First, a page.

That waterfall -- I vowed on the spot that if I ever had a restaurant it would have a waterfall inside. I think the constantly renewed ozone in the air helps a person smell and taste more completely. Why are they relocating anyways?

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  • 1 month later...

I forgot to look up this thread before going with Daisy today. Had I done so, I might've been swayed to order different things. Overall, the restaurant gets thumbs down from me. I was so looking forward to going there. I thought for some reason the flavors would be cleaner and the cuisine simpler. In the restaurant's defense I may've ordered terribly wrongly.


1. ) Herring plate ($11)to share to start. 4 small portions: fresh to pickled, for example, one with beetroot, quail egg and touch of rosewater--might've been my imagination re the rosewater (just nicely sweet); another little pile of herring with tomato on top and cauliflower puree alongside (tiny quantities-very good); another few pieces in a shot glass ( a little like a small tribute to Damien Hirst); the last herring with curry (big mistake). Very good, 3/4 very good.


2. ) For me, rare tuna with scallops ($25) (one scallop more like, sliced in 2 pieces) on a bed of what looked like garden moss. Not very appealing to look at as in addition to the green sprouts there were dollops of spinach and horseradish (the second not evident to taste) puree around the plate making the dish look very green and kind of weedy. The moss-like stuff was quinoa which I don't think I'd ever tasted before--just as well and never again?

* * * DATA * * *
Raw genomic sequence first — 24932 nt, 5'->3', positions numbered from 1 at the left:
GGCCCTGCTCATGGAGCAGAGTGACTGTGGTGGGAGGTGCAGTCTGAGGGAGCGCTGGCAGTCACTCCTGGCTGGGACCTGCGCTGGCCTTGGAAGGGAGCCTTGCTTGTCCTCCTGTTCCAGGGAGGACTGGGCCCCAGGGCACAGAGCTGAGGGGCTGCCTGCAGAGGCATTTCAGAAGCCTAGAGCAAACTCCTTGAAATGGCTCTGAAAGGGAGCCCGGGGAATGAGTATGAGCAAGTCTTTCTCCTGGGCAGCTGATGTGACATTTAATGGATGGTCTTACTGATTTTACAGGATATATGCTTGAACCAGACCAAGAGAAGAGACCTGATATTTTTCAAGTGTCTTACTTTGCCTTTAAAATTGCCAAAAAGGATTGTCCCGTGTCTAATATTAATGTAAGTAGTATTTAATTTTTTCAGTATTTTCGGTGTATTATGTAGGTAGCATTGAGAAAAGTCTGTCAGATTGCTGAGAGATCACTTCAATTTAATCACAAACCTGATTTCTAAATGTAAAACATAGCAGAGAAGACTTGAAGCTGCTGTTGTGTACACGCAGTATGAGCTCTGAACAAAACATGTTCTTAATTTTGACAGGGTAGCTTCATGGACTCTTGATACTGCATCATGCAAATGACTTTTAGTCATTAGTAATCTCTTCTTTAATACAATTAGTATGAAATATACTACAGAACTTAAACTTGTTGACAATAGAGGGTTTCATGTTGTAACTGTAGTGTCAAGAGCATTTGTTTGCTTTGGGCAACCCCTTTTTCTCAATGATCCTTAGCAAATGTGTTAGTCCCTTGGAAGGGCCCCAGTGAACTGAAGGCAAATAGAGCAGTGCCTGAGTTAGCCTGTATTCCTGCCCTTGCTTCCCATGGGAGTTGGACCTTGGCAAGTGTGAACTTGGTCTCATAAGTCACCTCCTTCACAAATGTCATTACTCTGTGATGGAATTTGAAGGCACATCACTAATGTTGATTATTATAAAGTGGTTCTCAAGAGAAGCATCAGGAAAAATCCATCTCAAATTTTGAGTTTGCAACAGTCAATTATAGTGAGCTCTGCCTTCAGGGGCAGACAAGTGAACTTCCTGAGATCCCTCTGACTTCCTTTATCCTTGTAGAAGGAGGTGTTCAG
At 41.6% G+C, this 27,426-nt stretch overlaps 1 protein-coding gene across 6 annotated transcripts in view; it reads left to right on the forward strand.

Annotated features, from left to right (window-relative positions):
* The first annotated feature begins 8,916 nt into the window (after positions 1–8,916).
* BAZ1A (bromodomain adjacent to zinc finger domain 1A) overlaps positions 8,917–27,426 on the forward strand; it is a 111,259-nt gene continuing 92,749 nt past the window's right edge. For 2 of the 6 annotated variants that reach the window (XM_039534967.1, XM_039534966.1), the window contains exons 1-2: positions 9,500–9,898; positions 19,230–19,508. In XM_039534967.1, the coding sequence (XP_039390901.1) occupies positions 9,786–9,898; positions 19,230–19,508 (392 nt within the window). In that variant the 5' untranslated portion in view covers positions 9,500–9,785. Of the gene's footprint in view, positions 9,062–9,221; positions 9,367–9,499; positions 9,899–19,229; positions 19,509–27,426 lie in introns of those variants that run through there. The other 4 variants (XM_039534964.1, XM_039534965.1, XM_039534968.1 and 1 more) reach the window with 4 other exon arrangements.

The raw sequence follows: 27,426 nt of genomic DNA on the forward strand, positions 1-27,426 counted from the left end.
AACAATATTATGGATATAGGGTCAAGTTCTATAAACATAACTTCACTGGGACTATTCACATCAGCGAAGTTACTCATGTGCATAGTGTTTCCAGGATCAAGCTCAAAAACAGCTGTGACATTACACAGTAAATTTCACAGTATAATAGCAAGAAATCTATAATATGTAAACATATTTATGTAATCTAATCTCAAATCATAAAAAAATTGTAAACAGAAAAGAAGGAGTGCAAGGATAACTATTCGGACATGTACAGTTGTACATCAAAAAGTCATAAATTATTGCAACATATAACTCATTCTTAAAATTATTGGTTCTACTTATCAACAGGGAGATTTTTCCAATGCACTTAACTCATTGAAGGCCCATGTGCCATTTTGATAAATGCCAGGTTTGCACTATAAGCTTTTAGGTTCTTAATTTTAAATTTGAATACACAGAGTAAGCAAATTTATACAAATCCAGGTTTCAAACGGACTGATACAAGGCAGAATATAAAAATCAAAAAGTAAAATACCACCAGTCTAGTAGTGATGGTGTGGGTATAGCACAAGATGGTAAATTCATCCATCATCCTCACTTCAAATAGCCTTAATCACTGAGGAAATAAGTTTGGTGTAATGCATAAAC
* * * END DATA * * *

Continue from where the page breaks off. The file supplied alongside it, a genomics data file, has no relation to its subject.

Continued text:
I tasted Daisy's smoked Arctic Char and it was OK, but the apple sauce spooned around it table-side was too sweet for the fish I thought.


We had a bargain white that I hope my companion will fill in on.


Very funny that we were both led to table that was by the waterfall and on sitting down we both said the staircase down looked so grimy. I said it needed a good "hoover". I guess this is what happens when a resto is about to relocate.

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I pretty much concur with Yvonne. The apple broth poured around the char was indeed a misstep and much too sweet. Better to let the fish stand alone with the ethereal parmesan puree it was plated with. It would have been excellent that way. I did comment that Yvonne's dish was 'bosky-looking'. Many greens and browns.


The tableware is all very dramatic and attractive, but not always utilitarian. My main, in its pool of broth, was of course served in a bowl, modern and large with a curved lip and no service plate. This necessitated that the fork,knife and spoon needed to consume this dish all had to be awkwardly parked in the bowl, handles jutting out, between bites.